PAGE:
Opinion | New standards of working may alter post-quarantine jobs

By Marykate Green, columnist

With everyone being quarantined, many non-essential companies have switched to a work from home approach. As employees prove they are able to be at home and get the work done, companies may decide to permanently switch over to this sedentary method.

There are many benefits for employers to permanently alter the way they operate. Having their employees work from home means they don’t have to pay for the building rent, electricity, plumbing, internet access, office supplies, cleaning personnel and more. 

For the sake of time management, unproductive meetings could be forgone and replaced by brief emails. Work meetings are bad enough when held at an office, but to get ready and have a meeting take place in your home while you’re still in your pajama bottoms is an option most people want to opt out of.   

Having employees work at home means that they might be more willing to work longer hours or additional days. With the added convenience, employees will be more loyal to the company and will most likely take less sick days as they can now work from the couch.

Remote working is also beneficial to the employees in terms of time management, finances and comfortability. Working from home means they save time without their morning commute and night commute. This also saves money on gas, train passes, parking fees or bus passes. 

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Employees can save money by not having to purchase as many professional clothes, with all of the reduced face-to-face interactions. Working in a familiar and comfortable environment can increase productivity while decreasing stress and anxiety.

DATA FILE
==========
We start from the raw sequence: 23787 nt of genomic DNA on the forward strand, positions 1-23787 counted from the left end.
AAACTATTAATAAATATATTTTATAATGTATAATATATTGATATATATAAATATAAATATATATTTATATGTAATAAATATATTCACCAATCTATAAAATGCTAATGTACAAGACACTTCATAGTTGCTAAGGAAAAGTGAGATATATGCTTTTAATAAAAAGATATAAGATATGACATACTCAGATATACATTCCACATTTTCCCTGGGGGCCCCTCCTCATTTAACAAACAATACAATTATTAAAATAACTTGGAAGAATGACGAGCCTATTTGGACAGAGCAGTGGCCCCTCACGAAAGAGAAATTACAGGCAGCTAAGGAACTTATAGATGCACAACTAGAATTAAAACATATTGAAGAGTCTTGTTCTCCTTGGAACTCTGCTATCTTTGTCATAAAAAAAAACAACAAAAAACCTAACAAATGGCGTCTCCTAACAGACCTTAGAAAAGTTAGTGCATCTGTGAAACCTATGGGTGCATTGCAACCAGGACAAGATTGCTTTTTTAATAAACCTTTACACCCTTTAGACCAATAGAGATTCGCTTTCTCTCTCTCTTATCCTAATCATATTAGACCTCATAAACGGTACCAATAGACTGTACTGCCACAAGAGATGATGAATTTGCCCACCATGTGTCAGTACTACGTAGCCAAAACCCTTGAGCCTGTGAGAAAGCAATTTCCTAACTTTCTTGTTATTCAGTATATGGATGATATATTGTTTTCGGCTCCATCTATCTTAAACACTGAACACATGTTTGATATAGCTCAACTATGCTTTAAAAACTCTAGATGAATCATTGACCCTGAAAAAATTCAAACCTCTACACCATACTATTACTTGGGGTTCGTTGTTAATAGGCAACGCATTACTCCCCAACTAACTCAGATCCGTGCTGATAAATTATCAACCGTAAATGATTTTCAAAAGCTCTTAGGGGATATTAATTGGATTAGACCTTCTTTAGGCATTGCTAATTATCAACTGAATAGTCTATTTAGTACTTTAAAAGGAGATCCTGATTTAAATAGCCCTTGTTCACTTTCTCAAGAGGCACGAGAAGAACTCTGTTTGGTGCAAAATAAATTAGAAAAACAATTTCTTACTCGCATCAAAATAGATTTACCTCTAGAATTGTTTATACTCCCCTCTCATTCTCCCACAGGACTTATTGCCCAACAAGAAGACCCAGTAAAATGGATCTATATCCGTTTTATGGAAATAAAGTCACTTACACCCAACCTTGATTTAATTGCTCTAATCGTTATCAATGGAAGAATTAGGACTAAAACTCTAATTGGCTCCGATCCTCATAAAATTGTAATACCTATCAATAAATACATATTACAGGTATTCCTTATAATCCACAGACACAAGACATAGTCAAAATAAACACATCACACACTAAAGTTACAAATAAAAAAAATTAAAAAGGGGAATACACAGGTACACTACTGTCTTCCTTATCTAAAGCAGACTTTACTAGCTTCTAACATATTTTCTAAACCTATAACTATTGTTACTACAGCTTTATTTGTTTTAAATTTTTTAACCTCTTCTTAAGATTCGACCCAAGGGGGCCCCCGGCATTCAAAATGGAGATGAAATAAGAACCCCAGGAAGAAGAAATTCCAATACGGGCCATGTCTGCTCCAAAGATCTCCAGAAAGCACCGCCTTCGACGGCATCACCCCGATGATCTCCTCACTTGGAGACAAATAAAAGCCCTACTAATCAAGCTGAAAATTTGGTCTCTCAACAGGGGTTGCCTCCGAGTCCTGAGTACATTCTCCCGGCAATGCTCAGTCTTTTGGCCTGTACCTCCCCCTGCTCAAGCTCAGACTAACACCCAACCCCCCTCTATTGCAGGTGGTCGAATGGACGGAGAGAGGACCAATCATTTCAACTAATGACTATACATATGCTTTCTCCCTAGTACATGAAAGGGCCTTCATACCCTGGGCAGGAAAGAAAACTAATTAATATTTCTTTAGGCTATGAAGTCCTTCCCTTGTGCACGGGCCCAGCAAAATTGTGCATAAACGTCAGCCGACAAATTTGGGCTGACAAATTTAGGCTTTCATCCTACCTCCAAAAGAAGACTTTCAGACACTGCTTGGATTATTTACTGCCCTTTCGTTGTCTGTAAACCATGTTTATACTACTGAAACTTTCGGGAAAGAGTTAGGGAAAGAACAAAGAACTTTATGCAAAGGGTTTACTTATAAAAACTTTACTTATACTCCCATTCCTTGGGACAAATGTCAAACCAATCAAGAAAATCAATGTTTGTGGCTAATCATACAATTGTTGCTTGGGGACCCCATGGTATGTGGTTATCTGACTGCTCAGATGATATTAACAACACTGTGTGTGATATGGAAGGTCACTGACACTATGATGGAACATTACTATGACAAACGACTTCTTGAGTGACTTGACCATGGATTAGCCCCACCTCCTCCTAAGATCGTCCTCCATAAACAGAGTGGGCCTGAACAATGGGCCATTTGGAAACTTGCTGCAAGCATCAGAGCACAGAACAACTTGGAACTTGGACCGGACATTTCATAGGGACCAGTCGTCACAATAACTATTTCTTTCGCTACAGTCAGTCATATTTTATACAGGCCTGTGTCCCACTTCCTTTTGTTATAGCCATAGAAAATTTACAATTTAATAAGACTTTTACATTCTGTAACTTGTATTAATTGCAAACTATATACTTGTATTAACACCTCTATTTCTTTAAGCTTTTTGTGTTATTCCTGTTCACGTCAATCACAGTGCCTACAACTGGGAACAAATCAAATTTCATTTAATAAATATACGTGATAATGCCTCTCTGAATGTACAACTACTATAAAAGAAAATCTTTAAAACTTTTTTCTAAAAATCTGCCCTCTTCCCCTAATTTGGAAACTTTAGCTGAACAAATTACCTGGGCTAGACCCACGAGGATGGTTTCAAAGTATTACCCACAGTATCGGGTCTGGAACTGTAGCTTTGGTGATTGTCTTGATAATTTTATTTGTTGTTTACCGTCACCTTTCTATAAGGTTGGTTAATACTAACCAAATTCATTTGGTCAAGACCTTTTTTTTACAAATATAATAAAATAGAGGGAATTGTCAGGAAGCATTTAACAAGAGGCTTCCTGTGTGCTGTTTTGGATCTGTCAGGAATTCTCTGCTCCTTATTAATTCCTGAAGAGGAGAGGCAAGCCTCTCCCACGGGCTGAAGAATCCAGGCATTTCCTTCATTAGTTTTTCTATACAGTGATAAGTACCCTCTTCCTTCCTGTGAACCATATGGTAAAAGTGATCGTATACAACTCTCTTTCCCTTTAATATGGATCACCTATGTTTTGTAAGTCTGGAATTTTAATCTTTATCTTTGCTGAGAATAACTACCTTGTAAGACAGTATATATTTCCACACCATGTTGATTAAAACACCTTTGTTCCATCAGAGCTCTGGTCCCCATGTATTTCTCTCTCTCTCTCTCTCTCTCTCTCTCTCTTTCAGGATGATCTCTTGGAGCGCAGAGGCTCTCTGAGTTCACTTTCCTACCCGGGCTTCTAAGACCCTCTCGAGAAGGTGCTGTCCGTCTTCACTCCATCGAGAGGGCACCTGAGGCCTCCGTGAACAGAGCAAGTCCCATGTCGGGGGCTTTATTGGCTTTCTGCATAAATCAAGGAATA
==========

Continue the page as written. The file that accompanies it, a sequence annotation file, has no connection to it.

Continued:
Saving this time means employees can do other things such as cook, clean, spend time with family, pick up new hobbies, etc. Being able to work from home means some employees may be able to save money on childcare and dog walking.

And, while these benefits may sway employees to email their boss begging them to make the switch, they also have to consider the drawbacks. By eliminating in-person contact, professional relationships may suffer. Bosses may feel less of a connection with their employees. 

If companies switch to working from home, they may decide to go toward the route of contracting or gigging, while the issue of impersonality harms the employees. With contracting and gigging, companies can choose who they want to outsource their labor to. 

This means that while they might usually choose their regular employees, they could also find cheaper labor someplace else. This would negatively impact the employees by forcing them to either lower their cost of service and therefore their income, or be out of a job.

While making the choice to transition to working-from-home, both companies and employees have a lot to consider. There are many different factors to ponder: financial relief, emotional stability, increased or decreased productivity, time management and professional relationships. 

Having this time in quarantine to see how employees and companies function at home helps them to see if or how this decision would work. Completely altering the way future careers operate is a huge decision, and one that should not be taken lightly. While we have been viewing this working situation as temporary, we may need to consider the possibility of entering a changed post-quarantine workforce.

Marykate is a sophomore in Media.

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